I continue to be impressed with the foresight and writing in the Economist. The Harvard MBA class of 2012 will be too, when they're working on their paper on the 2000 - 2005 Housing Bubble. Here's a highlight:
When house-price rises flatten off, and therefore the room for further equity withdrawal dries up, consumer spending will stumble. Given that consumer spending and residential construction have accounted for 90% of GDP growth in recent years, it is hard to see how this can occur without a sharp slowdown in the economy.
How should Mr Bernanke respond to falling house prices and a sharp economic slowdown when they come? While he is even more opposed than Mr Greenspan to the idea of restraining asset-price bubbles, he seems just as keen to slash interest rates when bubbles burst to prevent a downturn. He is likely to continue the current asymmetric policy of never raising interest rates to curb rising asset prices, but always cutting rates after prices fall. This is dangerous as it encourages excessive risk taking and allows the imbalances to grow ever larger, making the eventual correction even worse. If the imbalances are to unwind, America needs to accept a period in which domestic demand grows more slowly than output.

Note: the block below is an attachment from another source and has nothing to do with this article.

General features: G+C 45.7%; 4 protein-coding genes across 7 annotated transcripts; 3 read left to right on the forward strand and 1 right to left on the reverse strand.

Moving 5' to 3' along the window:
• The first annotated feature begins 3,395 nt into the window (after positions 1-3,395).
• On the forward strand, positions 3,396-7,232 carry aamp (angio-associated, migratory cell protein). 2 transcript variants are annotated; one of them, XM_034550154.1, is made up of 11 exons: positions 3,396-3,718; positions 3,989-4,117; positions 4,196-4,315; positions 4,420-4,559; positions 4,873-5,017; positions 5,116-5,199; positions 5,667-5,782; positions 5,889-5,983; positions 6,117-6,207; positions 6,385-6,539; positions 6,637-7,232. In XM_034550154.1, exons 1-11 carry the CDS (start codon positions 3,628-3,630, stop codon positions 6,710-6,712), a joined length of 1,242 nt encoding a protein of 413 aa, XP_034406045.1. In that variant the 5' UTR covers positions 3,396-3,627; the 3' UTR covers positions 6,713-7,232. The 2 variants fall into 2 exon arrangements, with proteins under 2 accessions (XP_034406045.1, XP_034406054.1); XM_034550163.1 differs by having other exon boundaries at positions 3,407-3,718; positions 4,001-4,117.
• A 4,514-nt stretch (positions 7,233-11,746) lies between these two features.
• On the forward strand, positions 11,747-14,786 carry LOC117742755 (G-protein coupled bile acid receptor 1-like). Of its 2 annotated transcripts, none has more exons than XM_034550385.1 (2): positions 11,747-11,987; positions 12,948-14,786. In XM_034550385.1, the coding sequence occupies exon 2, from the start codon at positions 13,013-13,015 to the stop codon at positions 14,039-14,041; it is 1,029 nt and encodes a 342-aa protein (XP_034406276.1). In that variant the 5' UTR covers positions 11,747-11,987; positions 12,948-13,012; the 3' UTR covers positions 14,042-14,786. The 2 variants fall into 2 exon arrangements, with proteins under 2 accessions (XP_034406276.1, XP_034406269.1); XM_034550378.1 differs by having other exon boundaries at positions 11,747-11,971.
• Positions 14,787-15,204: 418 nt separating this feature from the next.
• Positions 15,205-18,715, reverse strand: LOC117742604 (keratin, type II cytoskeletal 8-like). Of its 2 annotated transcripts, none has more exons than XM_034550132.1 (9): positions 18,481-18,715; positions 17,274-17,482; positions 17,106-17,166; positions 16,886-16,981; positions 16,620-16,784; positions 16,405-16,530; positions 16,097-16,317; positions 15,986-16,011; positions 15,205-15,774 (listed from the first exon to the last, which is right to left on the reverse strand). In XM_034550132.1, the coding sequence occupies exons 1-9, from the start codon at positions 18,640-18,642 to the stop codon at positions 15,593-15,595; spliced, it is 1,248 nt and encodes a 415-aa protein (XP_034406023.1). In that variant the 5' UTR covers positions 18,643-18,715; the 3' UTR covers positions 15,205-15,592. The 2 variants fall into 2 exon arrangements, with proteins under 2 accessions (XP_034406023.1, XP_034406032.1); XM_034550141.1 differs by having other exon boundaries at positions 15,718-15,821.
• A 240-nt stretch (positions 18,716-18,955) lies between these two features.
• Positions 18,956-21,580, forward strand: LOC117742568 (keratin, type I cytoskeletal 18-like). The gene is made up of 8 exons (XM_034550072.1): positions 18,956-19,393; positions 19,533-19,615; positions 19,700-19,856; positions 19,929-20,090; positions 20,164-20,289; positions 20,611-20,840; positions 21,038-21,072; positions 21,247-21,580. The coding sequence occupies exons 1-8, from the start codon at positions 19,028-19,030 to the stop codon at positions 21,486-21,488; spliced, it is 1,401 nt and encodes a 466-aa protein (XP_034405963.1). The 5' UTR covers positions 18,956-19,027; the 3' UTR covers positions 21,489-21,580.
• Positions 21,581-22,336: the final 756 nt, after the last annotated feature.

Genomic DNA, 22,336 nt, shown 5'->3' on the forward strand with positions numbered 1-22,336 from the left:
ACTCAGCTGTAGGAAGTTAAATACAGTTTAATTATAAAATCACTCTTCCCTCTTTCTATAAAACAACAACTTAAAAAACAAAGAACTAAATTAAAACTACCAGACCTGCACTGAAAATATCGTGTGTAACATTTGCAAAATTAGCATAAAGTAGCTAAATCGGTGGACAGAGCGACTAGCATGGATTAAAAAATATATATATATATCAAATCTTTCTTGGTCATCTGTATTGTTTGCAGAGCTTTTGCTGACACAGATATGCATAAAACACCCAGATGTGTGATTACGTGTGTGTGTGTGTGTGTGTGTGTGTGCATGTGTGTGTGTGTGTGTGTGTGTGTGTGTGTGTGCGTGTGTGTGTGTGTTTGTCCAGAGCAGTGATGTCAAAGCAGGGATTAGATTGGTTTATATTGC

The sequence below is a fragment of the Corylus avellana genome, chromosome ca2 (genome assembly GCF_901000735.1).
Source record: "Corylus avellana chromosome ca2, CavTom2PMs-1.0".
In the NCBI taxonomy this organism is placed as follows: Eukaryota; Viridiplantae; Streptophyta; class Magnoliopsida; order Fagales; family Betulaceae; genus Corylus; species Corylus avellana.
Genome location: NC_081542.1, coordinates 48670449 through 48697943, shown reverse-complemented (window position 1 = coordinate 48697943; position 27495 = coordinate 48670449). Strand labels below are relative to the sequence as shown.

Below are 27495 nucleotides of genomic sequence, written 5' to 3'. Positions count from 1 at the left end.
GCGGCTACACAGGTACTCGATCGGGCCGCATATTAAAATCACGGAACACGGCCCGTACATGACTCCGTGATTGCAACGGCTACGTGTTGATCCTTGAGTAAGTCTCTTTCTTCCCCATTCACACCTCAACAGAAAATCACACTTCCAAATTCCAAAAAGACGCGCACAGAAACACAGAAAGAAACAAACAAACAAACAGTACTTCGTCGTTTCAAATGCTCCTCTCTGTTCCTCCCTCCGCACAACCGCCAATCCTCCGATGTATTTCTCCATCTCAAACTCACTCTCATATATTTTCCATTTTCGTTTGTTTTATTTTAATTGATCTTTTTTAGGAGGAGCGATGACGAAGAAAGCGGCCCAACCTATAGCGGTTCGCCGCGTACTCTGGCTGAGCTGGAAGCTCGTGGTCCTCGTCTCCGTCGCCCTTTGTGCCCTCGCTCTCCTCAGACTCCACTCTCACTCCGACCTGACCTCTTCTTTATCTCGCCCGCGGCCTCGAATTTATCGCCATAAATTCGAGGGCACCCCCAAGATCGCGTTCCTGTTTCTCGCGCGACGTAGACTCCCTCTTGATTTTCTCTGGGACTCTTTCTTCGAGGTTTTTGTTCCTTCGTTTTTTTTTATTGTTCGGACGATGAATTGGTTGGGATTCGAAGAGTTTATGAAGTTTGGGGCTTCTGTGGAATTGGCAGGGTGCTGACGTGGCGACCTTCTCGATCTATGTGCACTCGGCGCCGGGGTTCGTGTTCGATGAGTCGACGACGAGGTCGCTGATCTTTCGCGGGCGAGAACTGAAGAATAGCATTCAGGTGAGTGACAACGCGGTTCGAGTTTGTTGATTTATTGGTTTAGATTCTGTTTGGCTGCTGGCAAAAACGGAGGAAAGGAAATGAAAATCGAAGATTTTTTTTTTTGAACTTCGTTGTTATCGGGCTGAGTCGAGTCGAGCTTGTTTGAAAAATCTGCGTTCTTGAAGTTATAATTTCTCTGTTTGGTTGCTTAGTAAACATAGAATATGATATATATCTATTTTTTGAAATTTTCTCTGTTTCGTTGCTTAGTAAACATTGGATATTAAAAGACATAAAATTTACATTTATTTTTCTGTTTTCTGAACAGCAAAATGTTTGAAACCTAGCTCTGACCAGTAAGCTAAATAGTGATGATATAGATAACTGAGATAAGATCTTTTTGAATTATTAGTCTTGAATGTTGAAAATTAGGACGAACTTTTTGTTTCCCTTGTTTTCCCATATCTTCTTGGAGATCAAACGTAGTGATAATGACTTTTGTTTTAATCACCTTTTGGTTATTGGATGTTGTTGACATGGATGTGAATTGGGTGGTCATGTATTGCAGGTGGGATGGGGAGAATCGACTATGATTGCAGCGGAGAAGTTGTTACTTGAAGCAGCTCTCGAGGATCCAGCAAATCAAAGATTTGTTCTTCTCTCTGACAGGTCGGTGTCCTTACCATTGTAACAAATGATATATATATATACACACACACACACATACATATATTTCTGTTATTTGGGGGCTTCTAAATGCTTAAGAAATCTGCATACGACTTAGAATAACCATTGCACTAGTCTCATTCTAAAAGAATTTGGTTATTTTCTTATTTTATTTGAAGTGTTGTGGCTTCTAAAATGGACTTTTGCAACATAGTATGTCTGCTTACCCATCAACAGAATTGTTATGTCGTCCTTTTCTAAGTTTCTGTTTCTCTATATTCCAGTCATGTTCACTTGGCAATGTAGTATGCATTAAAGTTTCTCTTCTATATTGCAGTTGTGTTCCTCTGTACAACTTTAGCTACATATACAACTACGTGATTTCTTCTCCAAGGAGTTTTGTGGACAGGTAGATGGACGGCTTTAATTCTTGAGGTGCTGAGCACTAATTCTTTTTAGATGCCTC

January 14, 2006
Another great article in the Economist. How should Mr Bernanke respond to falling house prices and a sharp economic slowdown when they come?
Posted by blogger at 1/14/2006